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Spring 1990 · Vol. 19 No. 1 · pp. 29–38 

Paul’s Radical Vision for the Family

John E. Toews

The status and nature of the family was a much discussed subject in the ancient world, as in our own. The viability and structure of the family was shaped profoundly by the view of women and men in society and the home.


Women in Greco-Roman and Jewish society were generally viewed as inferior to men. They were closer to animals than to men. Women were a sneaky trick of the gods to get men into trouble. Women, in short, were held in low esteem.

Paul addresses the critical marriage/family issues.

The consequences of this ideology, with some qualifications from a minority of writers, were enormous. 1) Men were preferred as sexual partners to women—a low view of women was the ideological basis for a widespread preference for homosexuality in the ancient world. 2) Philosophers debated the desirability of marriage. Many argued that marriage was incompatible with wisdom and civic duty. 3) Men dominated, ruled over women in marriage and in the household. Abuse of {30} wives was a common practice. In fact, wife abuse was such a problem that in the early first century A.D., the Emperor Augustus devised a system called “marriage without hand” (sine manu) to protect women from husband abuse. The law provided that the woman and her dowry remained under the jurisdiction of her father’s family. A woman could be taken back by her family and married to another man if the husband mistreated her too severely. The law was intended to reduce the divorce rate and stabilize family life, but in fact only contributed to further instability in marriage. An historian of the first century claimed that “the only enduring relationship a married woman had was the one with her blood relatives;” not her husband. 4) Marriage instructions were directed almost exclusively to the wife. She is to defer to the wishes of her husband, to worship his gods, to have no friends of her own, to understand and forgive his sexual relations with courtesans and men.


Paul addresses the critical marriage/family issues of his time in his marriage instructions in 1 Thessalonians 4:3-8, 1 Corinthians 7, Ephesians 5:21-33, Colossians 3:18-19. When Paul instructs men to abstain from sexual immorality, to know how to obtain his own wife, to not transgress against a brother by defrauding him in sexual relations, to engage in sexual relations only with one’s wife and to do so regularly, he is addressing critical moral issues in first-century culture. Paul’s instructions outline a radical alternative vision for marriage and family.

The focus of this study is on one of those instructions, Ephesians 5:21-33.

The Language of Ephesians 5:21-33

The two critical terms in the text are “headship” and “submission.” “Headship” (kephale) has two meanings. First, it is a biological term; as such it denotes source or origin. Secondly, it is a political word; as such it means authority or leader. It can mean either, and is used both ways. Therefore, the meaning of the word in any given text is determined by the context. Most scholars agree that in 1 Corinthians 11 “headship” means “source” or “origin.” The creation account states {31} that woman was created from man, man was born from woman. Man as the head of woman means he is the source of her life just as she is the source of his life. Headship in 1 Corinthians 11 is not a power term, but a word denoting origin or source.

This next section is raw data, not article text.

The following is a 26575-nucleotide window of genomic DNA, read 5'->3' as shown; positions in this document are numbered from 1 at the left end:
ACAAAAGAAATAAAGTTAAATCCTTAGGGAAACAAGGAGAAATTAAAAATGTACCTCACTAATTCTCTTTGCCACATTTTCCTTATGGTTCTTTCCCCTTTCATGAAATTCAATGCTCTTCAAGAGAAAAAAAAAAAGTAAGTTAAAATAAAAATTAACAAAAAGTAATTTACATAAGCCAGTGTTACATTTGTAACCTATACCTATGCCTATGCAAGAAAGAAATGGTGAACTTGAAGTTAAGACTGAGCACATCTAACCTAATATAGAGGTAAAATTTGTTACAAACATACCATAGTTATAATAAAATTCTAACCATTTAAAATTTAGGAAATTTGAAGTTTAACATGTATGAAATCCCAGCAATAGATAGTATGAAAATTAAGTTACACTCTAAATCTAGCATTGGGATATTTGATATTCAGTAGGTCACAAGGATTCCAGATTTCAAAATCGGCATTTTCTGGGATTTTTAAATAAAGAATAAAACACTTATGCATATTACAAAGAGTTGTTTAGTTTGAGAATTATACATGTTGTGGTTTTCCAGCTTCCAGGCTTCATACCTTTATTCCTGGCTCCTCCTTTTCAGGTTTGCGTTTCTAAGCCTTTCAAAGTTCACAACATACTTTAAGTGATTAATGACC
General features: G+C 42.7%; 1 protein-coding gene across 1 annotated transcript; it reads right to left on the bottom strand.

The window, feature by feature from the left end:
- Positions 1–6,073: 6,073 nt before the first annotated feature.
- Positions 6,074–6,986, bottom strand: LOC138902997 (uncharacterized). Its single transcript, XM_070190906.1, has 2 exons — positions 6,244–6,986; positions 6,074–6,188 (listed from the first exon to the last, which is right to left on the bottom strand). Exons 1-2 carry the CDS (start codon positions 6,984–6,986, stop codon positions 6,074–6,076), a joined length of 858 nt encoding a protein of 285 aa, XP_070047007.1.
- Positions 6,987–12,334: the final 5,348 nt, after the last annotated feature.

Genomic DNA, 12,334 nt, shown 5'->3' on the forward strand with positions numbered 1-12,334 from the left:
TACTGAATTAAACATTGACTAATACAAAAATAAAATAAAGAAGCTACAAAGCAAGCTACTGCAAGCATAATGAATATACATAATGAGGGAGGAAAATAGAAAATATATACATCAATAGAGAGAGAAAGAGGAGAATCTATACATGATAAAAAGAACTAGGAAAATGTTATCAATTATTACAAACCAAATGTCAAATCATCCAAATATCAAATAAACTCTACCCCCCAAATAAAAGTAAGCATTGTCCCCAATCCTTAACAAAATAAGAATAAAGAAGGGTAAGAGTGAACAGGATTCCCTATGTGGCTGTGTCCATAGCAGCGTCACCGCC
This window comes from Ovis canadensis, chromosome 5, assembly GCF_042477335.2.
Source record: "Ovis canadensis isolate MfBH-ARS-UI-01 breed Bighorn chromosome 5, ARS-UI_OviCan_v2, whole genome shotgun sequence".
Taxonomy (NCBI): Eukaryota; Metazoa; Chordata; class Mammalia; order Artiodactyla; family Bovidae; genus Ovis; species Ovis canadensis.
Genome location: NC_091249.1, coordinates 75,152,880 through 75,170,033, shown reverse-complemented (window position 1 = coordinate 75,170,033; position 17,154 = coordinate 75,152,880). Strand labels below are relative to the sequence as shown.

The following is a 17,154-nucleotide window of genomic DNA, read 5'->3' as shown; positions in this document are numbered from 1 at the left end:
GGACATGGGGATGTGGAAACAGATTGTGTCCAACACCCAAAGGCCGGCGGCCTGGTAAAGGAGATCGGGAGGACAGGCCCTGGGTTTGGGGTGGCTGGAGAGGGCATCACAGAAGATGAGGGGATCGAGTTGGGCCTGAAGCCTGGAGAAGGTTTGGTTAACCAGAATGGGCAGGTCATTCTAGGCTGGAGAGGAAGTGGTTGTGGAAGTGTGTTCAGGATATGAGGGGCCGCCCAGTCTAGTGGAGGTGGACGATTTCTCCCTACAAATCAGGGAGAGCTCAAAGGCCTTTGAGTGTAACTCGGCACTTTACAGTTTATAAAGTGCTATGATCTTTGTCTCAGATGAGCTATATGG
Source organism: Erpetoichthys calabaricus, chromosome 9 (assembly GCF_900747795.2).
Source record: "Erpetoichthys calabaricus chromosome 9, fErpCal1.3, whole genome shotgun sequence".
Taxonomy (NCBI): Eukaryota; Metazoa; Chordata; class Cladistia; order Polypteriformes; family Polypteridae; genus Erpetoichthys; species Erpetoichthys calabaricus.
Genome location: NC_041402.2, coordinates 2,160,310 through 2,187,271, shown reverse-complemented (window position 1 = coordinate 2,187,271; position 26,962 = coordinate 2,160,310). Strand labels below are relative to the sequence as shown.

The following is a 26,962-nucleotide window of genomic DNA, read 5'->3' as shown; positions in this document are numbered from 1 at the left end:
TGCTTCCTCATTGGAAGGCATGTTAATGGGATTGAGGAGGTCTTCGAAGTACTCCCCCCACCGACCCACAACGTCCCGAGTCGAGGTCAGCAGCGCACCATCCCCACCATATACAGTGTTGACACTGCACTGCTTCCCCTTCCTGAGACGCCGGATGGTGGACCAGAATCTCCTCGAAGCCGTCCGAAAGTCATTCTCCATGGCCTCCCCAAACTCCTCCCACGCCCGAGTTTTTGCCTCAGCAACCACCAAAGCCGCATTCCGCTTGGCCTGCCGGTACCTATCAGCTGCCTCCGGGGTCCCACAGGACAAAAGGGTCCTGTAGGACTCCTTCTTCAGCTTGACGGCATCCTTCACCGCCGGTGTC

The context in Ephesians must also determine the meaning of headship. The term is used in three texts. 1) In 1:22 Christ is made the head of all things for the church. Christ is made the prime minister of the cosmos for the church (to sit at the right hand means to be made the prime minister in the ancient world). Headship is a power or authority term here. 2) Christians grow into Christ as the head (4:15). Christ as the prime minister expresses his kingship in the world by distributing gifts. Headship again is leader language. 3) In 5:23 the husband is defined as the head of the wife. “Traditional” interpreters read “head” as a power term here. “Liberationist” interpreters read it as source language. I see it is a political word that means power or authority because of its other uses in Ephesians. The meaning of this power language, however, is radically re-defined by the example of Christ, a point that is missed if headship is defined as source.

The word “submission” (hypotasso) is a military term that means to attach one person or thing to the right unit and to order or arrange properly. Troops that are properly committed and “lined up” are said to be “in submission.” They are attached to the right unit and ready to function as a unit in battle. Similarly, a husband and wife mutually submitted to each other are properly committed and lined up, ready to function as a family unit. A wife who is committed to her husband and properly ordered is ready to function as a unit with her husband.

The Literary Context of Ephesians 5:21-33